April 20, 2020
EXCERPT: Ginnie Mae is becoming a lender of last resort for mortgage servicers that are having a tough time advancing principal and interest to investors when borrowers are not making payments.
Businesses that have been shuttering and individuals who have lost jobs due to COVID-19 are looking for financial relief from their mortgage payments, but servicers need some relief of their own.
Many businesses and individuals who have been hard-hit by the current health crisis have become dependent on relief programs provided by their mortgage servicers. But while such relief may help out borrowers, it's putting a great deal of strain on servicers, too.
Lending institutions of all sizes across the US have made valiant efforts to help out millions of Americans impacted by the COVID-19 pandemic, including Fannie Mae and Freddie Mac.
But the temporary deferral of mortgage payments is posing a real challenge for mortgage servicers. Investors who support access to mortgage credit still need to be paid.
That's where Ginnie Mae comes into the picture.
Ginnie Mae Steps in as Last Resort Relief For Mortgage Servicers
Last week, Ginnie Mae announced that it would be stepping in with a program designed to help mortgage servicers that are unable to make good on their obligations as a result of the current health crisis. Right now, Ginnie Mae backs 29.6 percent of outstanding securities in the agency market.
This is a last resort option for issuers and will help them to continue to provide their services to American homeowners who depend on Ginnie Mae-backed mortgage programs. At the same time, the program will also help ensure that investors receive timely payments of both principal and interest when issuers are unable to make their required monthly payments because of a lack of borrower payments.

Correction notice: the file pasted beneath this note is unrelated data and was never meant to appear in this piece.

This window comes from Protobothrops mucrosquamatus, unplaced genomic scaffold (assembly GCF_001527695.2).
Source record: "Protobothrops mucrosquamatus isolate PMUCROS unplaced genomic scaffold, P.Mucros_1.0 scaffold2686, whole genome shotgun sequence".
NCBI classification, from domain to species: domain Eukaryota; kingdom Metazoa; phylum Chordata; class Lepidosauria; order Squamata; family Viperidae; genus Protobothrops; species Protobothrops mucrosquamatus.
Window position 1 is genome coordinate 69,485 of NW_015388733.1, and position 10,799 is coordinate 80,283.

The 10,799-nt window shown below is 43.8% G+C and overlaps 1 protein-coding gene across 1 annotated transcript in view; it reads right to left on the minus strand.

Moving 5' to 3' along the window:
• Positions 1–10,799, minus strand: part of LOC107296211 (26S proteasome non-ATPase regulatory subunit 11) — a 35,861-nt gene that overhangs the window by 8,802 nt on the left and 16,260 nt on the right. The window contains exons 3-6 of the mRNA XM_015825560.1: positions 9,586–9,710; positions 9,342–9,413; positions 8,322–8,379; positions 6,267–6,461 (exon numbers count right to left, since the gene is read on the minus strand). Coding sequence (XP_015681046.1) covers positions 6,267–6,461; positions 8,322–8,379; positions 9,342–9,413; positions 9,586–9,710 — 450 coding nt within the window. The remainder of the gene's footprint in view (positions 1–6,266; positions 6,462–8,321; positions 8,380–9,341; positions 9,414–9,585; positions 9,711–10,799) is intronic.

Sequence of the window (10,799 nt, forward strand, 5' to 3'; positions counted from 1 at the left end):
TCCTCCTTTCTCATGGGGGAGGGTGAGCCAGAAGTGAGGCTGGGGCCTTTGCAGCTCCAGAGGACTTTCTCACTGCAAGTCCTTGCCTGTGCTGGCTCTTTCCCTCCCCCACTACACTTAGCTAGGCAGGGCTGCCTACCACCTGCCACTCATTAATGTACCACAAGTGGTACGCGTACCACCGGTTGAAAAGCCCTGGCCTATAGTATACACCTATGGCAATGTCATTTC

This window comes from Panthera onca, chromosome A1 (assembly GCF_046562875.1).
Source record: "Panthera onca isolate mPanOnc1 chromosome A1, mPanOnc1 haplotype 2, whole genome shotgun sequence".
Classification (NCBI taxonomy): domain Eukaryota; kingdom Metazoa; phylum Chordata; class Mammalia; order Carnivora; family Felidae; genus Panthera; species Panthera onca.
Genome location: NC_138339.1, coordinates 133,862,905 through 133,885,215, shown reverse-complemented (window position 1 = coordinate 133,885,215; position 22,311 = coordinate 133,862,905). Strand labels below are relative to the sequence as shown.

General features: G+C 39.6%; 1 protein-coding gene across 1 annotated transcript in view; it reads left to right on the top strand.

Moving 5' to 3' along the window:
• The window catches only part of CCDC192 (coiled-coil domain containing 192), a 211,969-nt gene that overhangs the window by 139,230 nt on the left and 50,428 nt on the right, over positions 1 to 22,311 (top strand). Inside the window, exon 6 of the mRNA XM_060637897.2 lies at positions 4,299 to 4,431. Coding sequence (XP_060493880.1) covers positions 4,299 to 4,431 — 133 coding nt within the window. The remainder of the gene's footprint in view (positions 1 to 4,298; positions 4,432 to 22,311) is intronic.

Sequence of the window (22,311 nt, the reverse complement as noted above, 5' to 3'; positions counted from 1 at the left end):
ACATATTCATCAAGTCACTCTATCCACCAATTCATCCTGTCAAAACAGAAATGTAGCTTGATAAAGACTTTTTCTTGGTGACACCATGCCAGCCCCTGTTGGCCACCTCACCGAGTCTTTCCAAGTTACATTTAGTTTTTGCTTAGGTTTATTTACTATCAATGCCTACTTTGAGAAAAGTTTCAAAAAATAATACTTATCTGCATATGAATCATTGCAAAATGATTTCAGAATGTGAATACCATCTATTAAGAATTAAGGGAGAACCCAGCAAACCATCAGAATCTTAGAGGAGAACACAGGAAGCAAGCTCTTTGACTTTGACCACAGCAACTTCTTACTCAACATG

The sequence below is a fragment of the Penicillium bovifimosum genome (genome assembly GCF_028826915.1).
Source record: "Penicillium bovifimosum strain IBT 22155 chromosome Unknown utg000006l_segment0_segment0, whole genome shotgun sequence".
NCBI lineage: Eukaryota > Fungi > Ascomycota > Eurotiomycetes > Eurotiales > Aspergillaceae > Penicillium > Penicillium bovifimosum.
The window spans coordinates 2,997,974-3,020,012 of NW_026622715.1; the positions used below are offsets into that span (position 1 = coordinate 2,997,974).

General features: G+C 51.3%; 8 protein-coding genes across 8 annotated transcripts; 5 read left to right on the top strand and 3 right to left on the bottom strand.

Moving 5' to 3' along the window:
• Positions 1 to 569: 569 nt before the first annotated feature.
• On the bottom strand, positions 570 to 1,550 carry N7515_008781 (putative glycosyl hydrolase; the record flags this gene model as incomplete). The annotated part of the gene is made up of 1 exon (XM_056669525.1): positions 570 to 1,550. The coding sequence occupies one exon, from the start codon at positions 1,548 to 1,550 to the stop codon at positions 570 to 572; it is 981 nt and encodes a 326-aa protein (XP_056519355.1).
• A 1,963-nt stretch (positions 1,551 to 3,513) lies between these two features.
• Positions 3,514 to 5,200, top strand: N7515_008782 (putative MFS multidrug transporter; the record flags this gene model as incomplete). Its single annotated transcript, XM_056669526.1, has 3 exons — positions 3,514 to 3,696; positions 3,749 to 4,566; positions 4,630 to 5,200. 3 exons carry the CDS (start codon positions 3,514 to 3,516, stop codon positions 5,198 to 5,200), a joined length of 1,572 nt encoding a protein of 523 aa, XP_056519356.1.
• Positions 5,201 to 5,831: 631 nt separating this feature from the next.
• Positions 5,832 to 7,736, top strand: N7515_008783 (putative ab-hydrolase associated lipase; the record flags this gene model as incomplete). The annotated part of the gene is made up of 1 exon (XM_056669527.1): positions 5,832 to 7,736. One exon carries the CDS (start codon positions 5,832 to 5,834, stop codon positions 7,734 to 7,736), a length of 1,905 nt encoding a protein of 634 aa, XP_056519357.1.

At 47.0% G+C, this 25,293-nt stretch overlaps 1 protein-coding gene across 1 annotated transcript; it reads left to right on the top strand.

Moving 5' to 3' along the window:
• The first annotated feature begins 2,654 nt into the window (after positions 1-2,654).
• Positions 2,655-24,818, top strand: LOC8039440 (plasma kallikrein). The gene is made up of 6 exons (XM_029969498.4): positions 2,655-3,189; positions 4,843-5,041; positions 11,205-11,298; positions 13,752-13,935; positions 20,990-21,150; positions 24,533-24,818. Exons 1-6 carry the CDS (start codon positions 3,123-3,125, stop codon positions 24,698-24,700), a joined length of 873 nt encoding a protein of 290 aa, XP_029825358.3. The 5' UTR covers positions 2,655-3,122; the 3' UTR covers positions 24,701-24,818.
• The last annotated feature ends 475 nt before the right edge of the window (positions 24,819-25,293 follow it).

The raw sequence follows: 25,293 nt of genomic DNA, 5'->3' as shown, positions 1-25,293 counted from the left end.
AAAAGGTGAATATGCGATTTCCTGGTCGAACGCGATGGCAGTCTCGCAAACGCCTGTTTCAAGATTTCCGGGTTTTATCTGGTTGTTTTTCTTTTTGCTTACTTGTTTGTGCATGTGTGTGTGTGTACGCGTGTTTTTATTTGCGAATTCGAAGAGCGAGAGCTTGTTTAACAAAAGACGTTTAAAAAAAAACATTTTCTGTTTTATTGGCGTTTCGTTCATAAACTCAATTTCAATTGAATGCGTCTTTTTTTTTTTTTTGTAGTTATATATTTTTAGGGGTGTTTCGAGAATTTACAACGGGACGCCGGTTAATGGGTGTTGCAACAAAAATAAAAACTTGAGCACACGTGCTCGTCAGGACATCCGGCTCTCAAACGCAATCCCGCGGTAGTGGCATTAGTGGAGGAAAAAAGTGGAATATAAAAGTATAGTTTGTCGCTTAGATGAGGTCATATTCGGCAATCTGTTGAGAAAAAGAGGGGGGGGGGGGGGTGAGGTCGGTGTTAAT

The program will provide relief to support mortgage servicers that would typically be offered during times of natural disasters. Through the program, Ginnie Mae will be acting as a liquidity backstop for servicers to handle massive increases in fund advance requests stemming from the coronavirus.
Ginnie Mae is stepping in to help out mortgage servicers that are providing mortgage deferrals to borrowers who are unable to keep up with payments as a result of the coronavirus pandemic.
There will also be a fixed, uniform rate of interest applied to all issuers, which has yet to be specified. The uniformity of the interest rate will ensure that all financial institutions will be treated the same, regardless of size. The rate for financing will be posted on the second business day of every month.
With the entire country battling the COVID-19 pandemic, the issue of financial assistance becomes tantamount, and both borrowers and the mortgage servicers they work with can face trials and tribulations, which is precisely what's happening today. Not only do borrowers need financial relief, but so do the issuers who service them, which is why Ginnie Mae is being sought for assistance as a last resort measure.
Mortgage Issuers and Lenders Urged to Strengthen Loan Portfolios
While the coronavirus curve appears to be flattening in the US, the economy still has a long road of recovery ahead of it. Many businesses and individuals continue to suffer financially as social distancing measures remain in place, and non-essential businesses are forced to keep their doors shut. And with such financial hardships comes a flood of delinquencies on loans and mortgages as people find it difficult to keep up with bill payments.
While Ginnie Mae is stepping in to help issuers, all lenders and financial institutions would be well-advised to revisit their loan portfolios and make the necessary changes required to hedge against risk, especially during such times of economic hardship and uncertainty.
Garnet Capital can facilitate transactions to buy or sell loan assets that will help create much more robust loan portfolios that can weather the storm that the current pandemic has unleashed, as well as any future situations that may arise.
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